5. Use the editor's name--"Dear Ms. Martin"--and not just "Dear Editor." If you don't know the name, you can usually find it under "Masthead" or "Staff" or "About Us" at the publication's site.

6. Use Mr. or Ms. before the editor's last name. If you're not certain of the gender, use the full name with no Mr. or Ms. ("Dear Lee Bennett," "Dear Pat Cooper," "Dear Chris Anderson," "Dear J.T. Brown.")

7. Don't address the editor by only her first name until she has already addressed you by your first name in correspondence OR has signed correspondence to you using only her first name. After that, feel free to use first names only. The publishing business is pretty laid-back in this regard.

8. Mention any previous contact you might've had with the editor at a conference or elsewhere, especially if she suggested you send her a manuscript.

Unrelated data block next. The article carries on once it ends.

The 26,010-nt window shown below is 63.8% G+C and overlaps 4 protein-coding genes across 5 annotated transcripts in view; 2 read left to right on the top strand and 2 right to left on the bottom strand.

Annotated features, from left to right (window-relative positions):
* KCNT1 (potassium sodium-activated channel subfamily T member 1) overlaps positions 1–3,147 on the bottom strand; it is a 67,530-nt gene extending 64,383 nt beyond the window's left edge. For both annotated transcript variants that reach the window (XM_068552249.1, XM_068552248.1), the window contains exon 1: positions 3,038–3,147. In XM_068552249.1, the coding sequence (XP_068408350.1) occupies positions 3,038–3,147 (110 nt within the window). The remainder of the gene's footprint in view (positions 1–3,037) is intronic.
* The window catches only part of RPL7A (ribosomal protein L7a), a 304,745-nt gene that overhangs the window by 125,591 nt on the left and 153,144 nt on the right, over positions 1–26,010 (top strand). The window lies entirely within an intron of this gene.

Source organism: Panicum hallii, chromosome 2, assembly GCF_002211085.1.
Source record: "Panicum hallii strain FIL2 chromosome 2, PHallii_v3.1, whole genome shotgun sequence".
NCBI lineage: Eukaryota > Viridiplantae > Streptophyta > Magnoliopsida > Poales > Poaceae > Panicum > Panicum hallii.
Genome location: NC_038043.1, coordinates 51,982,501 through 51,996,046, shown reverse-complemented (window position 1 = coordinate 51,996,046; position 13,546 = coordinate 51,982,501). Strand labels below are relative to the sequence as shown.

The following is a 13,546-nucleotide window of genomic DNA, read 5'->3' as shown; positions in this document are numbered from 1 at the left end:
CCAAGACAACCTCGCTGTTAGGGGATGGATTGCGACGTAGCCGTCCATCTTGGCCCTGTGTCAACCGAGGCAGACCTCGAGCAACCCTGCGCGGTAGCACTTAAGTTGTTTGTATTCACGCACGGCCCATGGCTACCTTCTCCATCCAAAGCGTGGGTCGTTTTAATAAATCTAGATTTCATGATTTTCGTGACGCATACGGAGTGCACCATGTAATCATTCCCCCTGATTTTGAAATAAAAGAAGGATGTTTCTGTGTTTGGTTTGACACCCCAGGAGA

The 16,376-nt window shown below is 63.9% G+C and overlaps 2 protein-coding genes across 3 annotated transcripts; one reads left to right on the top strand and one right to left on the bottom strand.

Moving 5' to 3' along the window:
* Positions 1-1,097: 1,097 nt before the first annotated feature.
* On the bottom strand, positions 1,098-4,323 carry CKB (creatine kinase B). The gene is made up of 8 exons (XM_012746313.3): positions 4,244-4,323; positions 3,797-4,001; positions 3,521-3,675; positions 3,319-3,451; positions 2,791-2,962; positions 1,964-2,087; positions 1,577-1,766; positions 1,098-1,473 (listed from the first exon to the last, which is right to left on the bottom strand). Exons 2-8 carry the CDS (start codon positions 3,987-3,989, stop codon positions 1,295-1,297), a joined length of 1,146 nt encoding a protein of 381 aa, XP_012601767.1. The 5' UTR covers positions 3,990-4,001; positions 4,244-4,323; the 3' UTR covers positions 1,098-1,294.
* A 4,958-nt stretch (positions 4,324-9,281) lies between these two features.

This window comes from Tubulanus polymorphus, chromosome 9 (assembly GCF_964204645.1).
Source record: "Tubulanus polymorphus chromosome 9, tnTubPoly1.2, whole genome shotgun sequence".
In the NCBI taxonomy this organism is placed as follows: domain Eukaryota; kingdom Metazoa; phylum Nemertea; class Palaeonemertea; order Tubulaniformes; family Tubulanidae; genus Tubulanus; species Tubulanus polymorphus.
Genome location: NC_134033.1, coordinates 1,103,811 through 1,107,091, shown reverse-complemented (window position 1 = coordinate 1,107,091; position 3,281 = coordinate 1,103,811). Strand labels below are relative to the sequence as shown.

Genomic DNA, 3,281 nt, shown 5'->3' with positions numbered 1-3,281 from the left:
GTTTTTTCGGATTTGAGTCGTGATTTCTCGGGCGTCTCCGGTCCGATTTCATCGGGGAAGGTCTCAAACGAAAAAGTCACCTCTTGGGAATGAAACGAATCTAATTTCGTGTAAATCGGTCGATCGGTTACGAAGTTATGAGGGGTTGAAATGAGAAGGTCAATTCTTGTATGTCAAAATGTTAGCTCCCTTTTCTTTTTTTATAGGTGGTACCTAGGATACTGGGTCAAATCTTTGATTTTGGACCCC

9. Include at least two paragraphs in your letter. I think the first should say "Please consider the attached story, 'Story Name,'" or "I have attached the short story 'Story Name' for your consideration," or words to that effect, followed by something like "I hope you'll want to use it in a future issue." The second paragraph is usually a short bio listing several writing credits and awards. If you don't yet have publication credits, mention instead any kind of writing experience you do have. If you include a third paragraph, just say something like "Thank you for your time."

10. Customize your bio to fit the publication you're submitting to. For example, Asimov's probably wouldn't care that you've been published in Woman's World, and literary magazines might not be impressed with genre credits of any kind. If I send something to a lit journal, I mention previous publication in places like Writer's DigestThe Lyric, and Pleiades; if I send to mystery magazines I mention AHMM, EQMM, Strand, etc.